Wednesday, March 31, 2010

Scientists losing debate over climate

Film-maker and former scientist Randy Olson [right, sitting on stage after today's talk]  laid out four things that have led to a sharp drop in concern about climate change and an increase in denials:
1. the Al Gore move "An Inconvenient Truth" ineffectively hyped an imminent apocalypse
2. we have not experienced more hurricanes like Katrina and summers have not been that hot lately
3. the economic downturn, and
4. public distrust of scientists resulting from "Climategate", the stolen emails from climate scientists.

Randy spoke at the Arizona State History Museum next to UA to a standing-room only crowd as part of Earth Week.

He spoke extensively about the reasons the Academy Award winning movie with Al Gore did not really improve awareness or create a sense of urgency among its viewers, then laid out the four elements of successful communications about science that he talks about in his popular book, "Don't Be Such A Scientist."

He's also speaking tonight following the Tucson premiere of his latest movie, "Sizzle, A Global Warming Comedy" at the Loft Cinema.   We tried to get in but it was completely sold out and they were turning away scores of people.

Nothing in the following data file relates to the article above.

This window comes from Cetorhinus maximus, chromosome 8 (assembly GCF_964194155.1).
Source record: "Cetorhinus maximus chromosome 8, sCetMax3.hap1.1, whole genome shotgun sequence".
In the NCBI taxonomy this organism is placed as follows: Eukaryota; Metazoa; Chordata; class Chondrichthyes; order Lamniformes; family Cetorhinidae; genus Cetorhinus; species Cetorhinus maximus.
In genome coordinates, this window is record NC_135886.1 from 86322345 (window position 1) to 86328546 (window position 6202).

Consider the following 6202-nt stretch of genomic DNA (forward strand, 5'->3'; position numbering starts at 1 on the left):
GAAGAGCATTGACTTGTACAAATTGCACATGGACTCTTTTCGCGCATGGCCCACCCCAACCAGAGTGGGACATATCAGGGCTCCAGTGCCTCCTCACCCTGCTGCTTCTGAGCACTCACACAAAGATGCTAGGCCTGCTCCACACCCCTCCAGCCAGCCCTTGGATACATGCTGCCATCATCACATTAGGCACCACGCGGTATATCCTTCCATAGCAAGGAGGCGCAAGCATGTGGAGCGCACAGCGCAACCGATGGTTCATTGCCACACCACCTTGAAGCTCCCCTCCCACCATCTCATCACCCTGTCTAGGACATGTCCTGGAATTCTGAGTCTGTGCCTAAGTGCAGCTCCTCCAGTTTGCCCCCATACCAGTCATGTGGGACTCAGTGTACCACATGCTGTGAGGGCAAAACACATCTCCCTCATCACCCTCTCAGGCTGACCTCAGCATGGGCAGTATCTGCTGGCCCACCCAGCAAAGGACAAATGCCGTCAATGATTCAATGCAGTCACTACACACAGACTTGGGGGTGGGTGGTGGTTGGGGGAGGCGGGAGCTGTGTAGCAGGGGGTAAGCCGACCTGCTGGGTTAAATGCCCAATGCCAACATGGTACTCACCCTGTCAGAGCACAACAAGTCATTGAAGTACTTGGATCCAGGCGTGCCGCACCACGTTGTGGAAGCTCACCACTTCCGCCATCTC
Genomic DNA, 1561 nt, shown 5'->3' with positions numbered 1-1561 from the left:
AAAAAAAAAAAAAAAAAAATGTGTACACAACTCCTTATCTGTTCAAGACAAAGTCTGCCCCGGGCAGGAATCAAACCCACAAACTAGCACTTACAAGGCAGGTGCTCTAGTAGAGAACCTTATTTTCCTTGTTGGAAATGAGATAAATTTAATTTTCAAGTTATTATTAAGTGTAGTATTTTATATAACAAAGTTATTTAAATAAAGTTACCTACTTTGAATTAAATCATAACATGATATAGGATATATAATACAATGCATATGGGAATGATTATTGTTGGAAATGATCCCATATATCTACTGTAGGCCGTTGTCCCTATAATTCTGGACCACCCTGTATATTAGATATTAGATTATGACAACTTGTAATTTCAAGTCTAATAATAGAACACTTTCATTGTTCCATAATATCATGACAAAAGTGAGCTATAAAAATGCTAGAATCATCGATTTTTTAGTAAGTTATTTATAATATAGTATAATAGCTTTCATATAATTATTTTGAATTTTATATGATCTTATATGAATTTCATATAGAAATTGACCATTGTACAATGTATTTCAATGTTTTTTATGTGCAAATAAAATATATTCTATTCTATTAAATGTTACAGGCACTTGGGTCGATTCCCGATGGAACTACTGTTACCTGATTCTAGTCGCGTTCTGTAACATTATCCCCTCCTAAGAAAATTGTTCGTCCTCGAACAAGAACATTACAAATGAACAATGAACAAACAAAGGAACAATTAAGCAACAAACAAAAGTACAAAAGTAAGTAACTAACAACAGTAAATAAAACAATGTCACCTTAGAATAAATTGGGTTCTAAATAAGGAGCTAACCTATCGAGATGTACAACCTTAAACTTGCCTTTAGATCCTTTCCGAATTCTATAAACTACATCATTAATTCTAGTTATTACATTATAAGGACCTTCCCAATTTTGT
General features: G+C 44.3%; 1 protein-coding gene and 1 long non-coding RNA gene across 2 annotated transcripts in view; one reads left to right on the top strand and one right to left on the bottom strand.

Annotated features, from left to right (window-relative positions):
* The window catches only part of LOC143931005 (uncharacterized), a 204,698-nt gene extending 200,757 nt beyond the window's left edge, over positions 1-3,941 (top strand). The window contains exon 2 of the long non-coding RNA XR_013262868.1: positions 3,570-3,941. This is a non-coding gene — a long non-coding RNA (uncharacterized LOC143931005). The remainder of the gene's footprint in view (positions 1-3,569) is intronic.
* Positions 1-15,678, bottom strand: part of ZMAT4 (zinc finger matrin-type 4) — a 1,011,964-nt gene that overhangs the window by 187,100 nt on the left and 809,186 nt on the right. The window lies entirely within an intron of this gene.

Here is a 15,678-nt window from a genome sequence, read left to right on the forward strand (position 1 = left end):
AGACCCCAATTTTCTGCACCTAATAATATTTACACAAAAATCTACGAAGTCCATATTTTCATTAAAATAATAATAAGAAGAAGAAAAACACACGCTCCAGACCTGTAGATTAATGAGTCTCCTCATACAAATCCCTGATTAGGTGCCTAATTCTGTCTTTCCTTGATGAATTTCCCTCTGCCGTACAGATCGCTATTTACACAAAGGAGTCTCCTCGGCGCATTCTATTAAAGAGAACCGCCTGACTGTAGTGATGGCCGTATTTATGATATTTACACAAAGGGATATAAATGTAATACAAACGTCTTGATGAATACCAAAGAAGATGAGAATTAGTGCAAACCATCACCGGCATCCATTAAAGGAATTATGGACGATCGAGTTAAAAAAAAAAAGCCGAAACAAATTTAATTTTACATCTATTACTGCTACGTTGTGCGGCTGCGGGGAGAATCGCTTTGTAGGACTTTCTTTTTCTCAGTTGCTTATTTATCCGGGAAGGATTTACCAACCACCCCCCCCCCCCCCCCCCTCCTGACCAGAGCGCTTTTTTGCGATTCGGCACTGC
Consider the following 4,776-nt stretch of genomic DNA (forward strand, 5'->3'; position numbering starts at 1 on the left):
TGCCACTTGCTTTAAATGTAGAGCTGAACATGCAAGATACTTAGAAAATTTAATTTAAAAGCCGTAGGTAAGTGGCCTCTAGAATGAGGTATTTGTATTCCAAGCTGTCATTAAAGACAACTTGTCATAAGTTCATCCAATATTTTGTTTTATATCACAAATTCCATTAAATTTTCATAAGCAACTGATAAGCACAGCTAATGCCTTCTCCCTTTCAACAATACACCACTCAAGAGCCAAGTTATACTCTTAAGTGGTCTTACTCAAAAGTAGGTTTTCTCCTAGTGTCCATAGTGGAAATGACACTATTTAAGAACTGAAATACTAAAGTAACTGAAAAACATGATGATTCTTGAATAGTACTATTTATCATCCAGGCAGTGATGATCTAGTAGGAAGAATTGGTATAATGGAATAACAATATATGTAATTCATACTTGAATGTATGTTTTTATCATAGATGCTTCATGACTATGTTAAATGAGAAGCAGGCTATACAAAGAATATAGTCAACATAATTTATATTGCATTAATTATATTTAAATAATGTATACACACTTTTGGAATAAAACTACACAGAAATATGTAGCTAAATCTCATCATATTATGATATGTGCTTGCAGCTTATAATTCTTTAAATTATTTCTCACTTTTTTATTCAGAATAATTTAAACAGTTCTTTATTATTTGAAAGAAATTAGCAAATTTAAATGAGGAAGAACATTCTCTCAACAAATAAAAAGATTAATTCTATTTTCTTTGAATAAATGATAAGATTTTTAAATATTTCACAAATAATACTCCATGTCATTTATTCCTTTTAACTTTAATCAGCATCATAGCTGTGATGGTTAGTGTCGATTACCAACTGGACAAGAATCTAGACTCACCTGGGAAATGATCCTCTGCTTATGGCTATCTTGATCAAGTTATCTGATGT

1. One of the big problems of informing the public about climate change is, in my view, that climatologist will always yield to the media's demand for very specific scenarios, even though the models just aren't good enough for solid precasts of specific changes. On the other hand, you can't raise anyone out of their inertia by saying "CO2 levels _are_ going up, and even though we can only speculate about the exact consequences for each locale, we can be darn sure they'll be more than significant". Quite a conundrum ...

  2. Anonymous7:35 PM

    Us yokels (e.g. like me, Ph.D. Physics) are mighty hard to convince. Them scientists, they sur can whoop up a load of excuses for our lords & masters the politicians to tax us and regulate us can't they now? Too bad the data is a mess and the models little more than hyper-complicated toys that leave out the most inportant details. But, the grants keep flowing, the articles keep getting published, the regulations get written, the laws passed and the taxes raised. Eisenhower was wrong to warn us about the military-industrial complex - he should have warned about the scientific - government complex.

    Exit note: before you have people living in caves without fire they are going to wake up to this con game, and when they do the grants will stop flowing - sadly for a lot of good science too, maybe even for REAL science about climate and environmental sustainability. If humanity does experience an environmental catastrophe, it will be due to public cynicism resulting from the craven political exploitation of bad science.